The first of many bold claims on this list, arguably if you don’t count how low I’ve decided to rank One Second. Regardless, on their tenth studio album, the band went back to the drawing board and attempted to redefine exactly who and what Paradise Lost was. The result? A record that keeps the emphasis on melody and catchy hooks from albums like One Second and Believe In Nothing, whilst Nick’s barking metal vocals are once again in full force, a full decade after they were last heard on Draconian Times. Synths are still here, but the guitars once again sounded dirty and heavy. There was no mistakes that this was a metal album through and through. Close Your Eyes and Sun Fading can attest to that. A great blend.

#11 – Tragic Idol (2012)

It’s a tough call ranking everything from this point on, as every album on this list I love in almost equal measure. Tragic Idol largely carried on from the groundwork laid by the two albums that came before it: In Requiem and Faith Divides Us, Death Unites Us, but fails to do anything to surpass what could be found on those records. Tragic Idol is instead a refinement on some great atmosphere and stellar songwriting, that doesn’t bring all too much new to the table. Standout songs from this one include: In This We Dwell, The Glorious End and the mammoth that is Fear of Impending Hell.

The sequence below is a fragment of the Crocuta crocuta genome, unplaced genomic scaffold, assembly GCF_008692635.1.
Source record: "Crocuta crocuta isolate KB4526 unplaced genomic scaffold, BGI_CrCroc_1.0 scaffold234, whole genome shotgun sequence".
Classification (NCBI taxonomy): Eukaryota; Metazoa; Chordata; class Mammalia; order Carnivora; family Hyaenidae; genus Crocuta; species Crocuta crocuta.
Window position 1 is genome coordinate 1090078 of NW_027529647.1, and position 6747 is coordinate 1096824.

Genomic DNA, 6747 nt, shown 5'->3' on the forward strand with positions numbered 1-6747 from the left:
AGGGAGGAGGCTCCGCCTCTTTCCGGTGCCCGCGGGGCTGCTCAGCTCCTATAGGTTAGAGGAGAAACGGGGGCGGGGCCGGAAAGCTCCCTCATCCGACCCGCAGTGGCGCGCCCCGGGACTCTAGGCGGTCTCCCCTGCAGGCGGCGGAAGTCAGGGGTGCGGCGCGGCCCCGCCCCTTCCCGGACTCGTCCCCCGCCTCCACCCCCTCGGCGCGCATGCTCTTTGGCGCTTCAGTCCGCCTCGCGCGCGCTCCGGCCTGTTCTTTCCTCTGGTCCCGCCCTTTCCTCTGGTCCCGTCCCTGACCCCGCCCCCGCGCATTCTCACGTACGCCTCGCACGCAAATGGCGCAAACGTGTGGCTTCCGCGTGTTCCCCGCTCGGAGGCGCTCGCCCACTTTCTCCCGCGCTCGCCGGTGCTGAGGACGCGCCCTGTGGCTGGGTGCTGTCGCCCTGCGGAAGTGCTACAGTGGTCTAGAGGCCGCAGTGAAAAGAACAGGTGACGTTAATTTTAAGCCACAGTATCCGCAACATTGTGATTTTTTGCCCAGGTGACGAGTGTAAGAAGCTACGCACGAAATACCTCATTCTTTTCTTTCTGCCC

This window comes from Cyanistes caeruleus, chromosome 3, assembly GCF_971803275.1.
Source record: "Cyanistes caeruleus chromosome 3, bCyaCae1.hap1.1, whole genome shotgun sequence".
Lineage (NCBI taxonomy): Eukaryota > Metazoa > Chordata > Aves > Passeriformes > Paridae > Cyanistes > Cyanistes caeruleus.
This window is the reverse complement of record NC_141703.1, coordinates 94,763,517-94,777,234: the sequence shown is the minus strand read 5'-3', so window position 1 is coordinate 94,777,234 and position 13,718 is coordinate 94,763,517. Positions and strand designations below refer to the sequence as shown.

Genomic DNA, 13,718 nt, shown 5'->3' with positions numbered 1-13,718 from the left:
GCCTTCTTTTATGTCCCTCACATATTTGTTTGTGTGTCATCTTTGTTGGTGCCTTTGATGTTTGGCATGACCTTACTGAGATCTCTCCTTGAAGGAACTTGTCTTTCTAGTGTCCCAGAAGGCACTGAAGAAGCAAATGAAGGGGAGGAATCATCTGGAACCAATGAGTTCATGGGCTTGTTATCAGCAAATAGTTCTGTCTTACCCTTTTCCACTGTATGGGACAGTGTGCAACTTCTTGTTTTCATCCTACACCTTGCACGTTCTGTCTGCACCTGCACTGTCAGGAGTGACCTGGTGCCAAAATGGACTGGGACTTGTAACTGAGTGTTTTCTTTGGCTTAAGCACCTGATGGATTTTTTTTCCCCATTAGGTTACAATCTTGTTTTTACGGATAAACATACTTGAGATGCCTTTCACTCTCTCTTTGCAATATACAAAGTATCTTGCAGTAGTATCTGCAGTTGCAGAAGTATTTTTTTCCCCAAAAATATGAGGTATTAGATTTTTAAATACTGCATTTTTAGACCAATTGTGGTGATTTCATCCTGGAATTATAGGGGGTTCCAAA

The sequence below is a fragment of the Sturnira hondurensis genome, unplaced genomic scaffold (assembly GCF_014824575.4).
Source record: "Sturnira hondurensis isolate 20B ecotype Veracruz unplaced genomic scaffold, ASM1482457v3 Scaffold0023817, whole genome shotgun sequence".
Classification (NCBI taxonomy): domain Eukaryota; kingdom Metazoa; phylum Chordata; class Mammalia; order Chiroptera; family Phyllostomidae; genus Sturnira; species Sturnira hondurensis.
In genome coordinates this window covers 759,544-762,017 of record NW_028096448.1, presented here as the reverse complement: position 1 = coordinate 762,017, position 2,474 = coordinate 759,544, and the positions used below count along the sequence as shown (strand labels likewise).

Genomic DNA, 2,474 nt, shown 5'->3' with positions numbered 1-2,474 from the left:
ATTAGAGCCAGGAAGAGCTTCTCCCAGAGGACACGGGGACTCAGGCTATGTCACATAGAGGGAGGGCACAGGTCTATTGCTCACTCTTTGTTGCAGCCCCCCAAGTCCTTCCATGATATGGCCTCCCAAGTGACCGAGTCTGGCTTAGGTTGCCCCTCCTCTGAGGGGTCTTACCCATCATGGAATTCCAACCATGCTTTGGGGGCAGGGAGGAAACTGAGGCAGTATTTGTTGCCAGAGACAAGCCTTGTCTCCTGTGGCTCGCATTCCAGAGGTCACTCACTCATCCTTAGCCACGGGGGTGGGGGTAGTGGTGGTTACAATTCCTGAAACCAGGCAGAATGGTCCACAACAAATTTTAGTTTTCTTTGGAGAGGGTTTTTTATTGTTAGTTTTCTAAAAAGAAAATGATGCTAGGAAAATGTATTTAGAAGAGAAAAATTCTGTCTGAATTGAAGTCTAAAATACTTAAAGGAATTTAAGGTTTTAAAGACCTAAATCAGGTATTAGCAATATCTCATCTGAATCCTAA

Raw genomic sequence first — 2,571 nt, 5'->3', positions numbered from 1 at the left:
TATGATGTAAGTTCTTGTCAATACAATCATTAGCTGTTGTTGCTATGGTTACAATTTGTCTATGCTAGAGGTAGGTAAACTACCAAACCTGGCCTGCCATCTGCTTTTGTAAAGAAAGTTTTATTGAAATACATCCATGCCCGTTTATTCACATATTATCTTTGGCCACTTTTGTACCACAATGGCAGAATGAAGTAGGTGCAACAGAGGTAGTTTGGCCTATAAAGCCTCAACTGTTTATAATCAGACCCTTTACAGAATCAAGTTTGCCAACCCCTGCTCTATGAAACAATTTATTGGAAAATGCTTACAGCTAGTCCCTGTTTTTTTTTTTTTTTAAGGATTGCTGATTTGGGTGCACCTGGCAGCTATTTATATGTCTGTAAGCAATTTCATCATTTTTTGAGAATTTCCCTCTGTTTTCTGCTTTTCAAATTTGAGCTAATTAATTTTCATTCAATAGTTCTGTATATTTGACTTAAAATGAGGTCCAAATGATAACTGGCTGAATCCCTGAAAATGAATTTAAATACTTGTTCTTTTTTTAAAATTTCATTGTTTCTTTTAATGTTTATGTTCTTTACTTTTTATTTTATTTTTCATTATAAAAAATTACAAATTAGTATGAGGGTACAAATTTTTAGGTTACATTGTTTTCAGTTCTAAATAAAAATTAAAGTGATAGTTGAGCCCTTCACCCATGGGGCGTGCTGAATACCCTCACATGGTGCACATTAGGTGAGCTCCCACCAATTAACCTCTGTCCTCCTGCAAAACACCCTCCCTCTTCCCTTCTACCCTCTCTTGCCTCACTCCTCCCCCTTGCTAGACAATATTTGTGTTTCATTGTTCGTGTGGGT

#10 – In Requiem (2007)